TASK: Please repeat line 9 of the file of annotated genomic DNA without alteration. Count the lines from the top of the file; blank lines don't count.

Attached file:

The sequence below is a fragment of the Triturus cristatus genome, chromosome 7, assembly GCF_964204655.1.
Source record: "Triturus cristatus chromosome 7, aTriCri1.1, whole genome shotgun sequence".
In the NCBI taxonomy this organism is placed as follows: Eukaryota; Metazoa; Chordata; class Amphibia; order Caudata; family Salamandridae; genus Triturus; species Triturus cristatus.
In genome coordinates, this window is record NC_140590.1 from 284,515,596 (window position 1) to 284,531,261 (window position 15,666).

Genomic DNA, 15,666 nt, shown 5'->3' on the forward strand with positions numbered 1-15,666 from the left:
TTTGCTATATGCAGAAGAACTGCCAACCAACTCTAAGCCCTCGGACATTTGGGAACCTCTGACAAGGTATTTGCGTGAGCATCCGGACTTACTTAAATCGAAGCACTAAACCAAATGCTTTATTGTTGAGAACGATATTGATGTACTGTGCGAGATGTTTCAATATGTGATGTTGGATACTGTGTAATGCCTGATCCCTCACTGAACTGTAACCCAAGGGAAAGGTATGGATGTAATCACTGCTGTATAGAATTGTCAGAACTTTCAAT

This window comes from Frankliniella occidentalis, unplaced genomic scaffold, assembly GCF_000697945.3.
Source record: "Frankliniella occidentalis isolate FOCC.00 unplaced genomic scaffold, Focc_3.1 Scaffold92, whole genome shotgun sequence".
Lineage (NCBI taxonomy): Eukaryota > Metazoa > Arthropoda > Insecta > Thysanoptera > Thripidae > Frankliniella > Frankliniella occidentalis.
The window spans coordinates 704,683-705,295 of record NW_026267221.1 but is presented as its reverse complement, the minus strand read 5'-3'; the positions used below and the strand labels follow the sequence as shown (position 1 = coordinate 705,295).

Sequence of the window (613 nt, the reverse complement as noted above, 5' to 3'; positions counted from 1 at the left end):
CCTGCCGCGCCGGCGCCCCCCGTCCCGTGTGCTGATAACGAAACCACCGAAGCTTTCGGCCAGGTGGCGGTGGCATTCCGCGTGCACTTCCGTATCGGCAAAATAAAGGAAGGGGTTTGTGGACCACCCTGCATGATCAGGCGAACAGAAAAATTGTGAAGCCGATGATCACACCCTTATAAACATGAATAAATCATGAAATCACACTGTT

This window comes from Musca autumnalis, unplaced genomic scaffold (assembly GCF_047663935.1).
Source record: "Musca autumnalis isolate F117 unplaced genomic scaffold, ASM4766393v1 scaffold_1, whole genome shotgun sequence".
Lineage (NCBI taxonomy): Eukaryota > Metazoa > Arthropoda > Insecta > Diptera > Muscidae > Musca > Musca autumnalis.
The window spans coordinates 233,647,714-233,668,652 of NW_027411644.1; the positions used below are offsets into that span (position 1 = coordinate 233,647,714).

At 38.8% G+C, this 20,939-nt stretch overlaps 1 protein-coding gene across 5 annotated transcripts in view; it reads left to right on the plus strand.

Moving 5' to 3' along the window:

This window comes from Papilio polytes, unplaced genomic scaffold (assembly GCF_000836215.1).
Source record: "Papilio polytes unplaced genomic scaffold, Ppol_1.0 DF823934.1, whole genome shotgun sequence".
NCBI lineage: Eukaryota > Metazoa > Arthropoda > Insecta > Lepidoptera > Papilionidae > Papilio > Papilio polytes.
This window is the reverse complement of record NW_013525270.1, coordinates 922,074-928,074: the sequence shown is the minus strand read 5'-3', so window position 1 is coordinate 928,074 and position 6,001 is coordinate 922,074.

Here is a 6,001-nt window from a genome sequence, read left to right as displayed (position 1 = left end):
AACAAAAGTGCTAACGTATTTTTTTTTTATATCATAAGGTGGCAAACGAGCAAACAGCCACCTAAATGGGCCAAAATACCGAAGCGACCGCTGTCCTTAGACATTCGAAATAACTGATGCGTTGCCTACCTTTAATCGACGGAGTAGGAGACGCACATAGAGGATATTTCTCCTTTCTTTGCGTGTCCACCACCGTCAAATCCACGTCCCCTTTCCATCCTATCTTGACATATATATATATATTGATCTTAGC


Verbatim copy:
Lineage (NCBI taxonomy): Eukaryota > Metazoa > Arthropoda > Insecta > Thysanoptera > Thripidae > Frankliniella > Frankliniella occidentalis.